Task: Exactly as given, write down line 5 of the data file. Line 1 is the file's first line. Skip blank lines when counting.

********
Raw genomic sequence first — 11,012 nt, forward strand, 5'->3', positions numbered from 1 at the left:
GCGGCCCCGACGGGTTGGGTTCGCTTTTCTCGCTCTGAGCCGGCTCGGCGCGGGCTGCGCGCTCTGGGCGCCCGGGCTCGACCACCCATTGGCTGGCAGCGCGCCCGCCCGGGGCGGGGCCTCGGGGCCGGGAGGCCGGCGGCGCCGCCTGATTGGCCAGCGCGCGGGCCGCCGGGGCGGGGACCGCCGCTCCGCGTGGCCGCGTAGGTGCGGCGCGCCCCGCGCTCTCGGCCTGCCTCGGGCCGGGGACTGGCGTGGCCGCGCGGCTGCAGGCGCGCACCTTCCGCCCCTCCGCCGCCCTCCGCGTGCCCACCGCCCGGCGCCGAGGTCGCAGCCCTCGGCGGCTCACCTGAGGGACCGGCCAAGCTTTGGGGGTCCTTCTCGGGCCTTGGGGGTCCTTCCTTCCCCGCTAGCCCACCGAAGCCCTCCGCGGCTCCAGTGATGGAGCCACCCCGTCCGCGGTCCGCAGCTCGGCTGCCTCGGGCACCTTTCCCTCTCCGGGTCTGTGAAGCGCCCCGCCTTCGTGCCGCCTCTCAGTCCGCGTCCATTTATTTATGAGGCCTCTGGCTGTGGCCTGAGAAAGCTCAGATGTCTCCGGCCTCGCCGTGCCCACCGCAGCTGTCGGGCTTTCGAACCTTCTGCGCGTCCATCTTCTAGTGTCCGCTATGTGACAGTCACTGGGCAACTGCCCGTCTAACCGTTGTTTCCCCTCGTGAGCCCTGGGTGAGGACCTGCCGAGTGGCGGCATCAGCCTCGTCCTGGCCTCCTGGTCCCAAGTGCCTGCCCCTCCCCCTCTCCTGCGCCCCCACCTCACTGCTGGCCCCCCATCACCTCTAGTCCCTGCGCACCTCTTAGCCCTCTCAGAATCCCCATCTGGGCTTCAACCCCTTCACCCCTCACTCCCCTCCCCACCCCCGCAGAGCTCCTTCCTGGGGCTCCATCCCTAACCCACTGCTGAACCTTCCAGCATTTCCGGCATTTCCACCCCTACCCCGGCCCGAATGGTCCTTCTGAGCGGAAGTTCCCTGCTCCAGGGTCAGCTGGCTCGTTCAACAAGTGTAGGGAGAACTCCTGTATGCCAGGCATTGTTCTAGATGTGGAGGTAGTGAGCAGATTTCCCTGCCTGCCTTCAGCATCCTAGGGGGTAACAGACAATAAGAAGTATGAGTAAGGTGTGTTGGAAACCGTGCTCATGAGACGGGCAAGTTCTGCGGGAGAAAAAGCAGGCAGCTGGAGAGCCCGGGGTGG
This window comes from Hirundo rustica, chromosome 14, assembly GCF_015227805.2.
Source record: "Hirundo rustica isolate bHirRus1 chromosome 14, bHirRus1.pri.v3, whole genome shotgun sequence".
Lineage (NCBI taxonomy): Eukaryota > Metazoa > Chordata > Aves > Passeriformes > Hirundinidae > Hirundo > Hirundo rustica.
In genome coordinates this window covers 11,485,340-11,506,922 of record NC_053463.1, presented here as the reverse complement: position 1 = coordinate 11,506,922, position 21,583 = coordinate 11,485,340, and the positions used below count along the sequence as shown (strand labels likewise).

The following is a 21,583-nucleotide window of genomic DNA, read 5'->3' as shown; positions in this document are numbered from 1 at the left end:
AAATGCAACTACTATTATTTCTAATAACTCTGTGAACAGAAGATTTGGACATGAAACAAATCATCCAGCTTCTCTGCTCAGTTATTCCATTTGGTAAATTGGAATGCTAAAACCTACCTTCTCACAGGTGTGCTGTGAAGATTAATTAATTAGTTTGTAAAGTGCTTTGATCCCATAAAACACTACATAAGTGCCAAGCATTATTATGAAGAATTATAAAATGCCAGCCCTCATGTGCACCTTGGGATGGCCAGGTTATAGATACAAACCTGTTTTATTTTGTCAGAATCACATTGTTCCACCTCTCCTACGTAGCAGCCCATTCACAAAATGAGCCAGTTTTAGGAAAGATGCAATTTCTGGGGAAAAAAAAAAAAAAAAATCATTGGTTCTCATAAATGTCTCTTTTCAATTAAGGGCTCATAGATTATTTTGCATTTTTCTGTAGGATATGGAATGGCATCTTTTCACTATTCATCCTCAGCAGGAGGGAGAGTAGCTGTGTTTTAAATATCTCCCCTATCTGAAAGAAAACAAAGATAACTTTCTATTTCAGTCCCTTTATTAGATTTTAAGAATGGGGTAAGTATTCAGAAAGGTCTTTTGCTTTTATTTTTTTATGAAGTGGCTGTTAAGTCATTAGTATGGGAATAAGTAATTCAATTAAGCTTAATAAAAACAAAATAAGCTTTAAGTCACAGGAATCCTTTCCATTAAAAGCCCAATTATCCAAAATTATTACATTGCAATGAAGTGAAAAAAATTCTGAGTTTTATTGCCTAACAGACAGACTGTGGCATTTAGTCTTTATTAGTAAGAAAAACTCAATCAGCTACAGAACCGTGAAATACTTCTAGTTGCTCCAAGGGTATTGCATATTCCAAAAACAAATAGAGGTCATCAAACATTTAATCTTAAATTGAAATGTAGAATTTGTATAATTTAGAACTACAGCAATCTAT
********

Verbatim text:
Lineage (NCBI taxonomy): Eukaryota > Metazoa > Chordata > Aves > Passeriformes > Hirundinidae > Hirundo > Hirundo rustica.